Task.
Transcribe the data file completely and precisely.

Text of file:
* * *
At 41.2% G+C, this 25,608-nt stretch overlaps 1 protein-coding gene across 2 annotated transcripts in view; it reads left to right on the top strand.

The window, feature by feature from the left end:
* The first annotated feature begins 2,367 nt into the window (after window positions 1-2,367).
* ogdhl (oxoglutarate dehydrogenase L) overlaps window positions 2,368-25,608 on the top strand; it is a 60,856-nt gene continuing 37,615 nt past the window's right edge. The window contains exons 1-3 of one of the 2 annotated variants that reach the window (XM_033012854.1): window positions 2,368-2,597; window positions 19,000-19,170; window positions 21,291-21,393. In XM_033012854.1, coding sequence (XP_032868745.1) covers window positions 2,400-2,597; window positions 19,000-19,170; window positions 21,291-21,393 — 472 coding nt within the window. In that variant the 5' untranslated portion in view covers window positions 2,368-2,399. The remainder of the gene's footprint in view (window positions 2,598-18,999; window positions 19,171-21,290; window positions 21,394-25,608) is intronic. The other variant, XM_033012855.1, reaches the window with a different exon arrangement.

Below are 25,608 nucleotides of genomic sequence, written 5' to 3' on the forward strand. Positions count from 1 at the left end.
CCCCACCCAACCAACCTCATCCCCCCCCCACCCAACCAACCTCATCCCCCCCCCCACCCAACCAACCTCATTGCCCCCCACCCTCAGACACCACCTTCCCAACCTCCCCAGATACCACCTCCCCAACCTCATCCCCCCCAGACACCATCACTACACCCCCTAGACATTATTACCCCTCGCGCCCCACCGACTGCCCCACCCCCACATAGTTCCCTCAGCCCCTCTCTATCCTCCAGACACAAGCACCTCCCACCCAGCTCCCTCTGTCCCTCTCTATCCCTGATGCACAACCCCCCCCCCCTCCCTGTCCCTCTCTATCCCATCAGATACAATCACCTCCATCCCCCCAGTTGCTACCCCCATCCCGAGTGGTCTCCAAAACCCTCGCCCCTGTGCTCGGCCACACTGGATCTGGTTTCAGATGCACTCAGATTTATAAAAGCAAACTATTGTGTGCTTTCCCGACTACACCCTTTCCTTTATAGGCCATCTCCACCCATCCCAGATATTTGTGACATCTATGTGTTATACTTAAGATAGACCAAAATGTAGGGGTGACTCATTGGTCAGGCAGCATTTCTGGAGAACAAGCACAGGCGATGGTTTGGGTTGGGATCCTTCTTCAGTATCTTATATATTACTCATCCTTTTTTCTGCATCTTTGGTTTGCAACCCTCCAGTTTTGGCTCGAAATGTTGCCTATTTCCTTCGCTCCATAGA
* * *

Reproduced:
At 41.2% G+C, this 25,608-nt stretch overlaps 1 protein-coding gene across 2 annotated transcripts in view; it reads left to right on the top strand.

The window, feature by feature from the left end:
* The first annotated feature begins 2,367 nt into the window (after window positions 1-2,367).
* ogdhl (oxoglutarate dehydrogenase L) overlaps window positions 2,368-25,608 on the top strand; it is a 60,856-nt gene continuing 37,615 nt past the window's right edge. The window contains exons 1-3 of one of the 2 annotated variants that reach the window (XM_033012854.1): window positions 2,368-2,597; window positions 19,000-19,170; window positions 21,291-21,393. In XM_033012854.1, coding sequence (XP_032868745.1) covers window positions 2,400-2,597; window positions 19,000-19,170; window positions 21,291-21,393 — 472 coding nt within the window. In that variant the 5' untranslated portion in view covers window positions 2,368-2,399. The remainder of the gene's footprint in view (window positions 2,598-18,999; window positions 19,171-21,290; window positions 21,394-25,608) is intronic. The other variant, XM_033012855.1, reaches the window with a different exon arrangement.

Below are 25,608 nucleotides of genomic sequence, written 5' to 3' on the forward strand. Positions count from 1 at the left end.
CCCCACCCAACCAACCTCATCCCCCCCCCACCCAACCAACCTCATCCCCCCCCCCACCCAACCAACCTCATTGCCCCCCACCCTCAGACACCACCTTCCCAACCTCCCCAGATACCACCTCCCCAACCTCATCCCCCCCAGACACCATCACTACACCCCCTAGACATTATTACCCCTCGCGCCCCACCGACTGCCCCACCCCCACATAGTTCCCTCAGCCCCTCTCTATCCTCCAGACACAAGCACCTCCCACCCAGCTCCCTCTGTCCCTCTCTATCCCTGATGCACAACCCCCCCCCCCTCCCTGTCCCTCTCTATCCCATCAGATACAATCACCTCCATCCCCCCAGTTGCTACCCCCATCCCGAGTGGTCTCCAAAACCCTCGCCCCTGTGCTCGGCCACACTGGATCTGGTTTCAGATGCACTCAGATTTATAAAAGCAAACTATTGTGTGCTTTCCCGACTACACCCTTTCCTTTATAGGCCATCTCCACCCATCCCAGATATTTGTGACATCTATGTGTTATACTTAAGATAGACCAAAATGTAGGGGTGACTCATTGGTCAGGCAGCATTTCTGGAGAACAAGCACAGGCGATGGTTTGGGTTGGGATCCTTCTTCAGTATCTTATATATTACTCATCCTTTTTTCTGCATCTTTGGTTTGCAACCCTCCAGTTTTGGCTCGAAATGTTGCCTATTTCCTTCGCTCCATAGA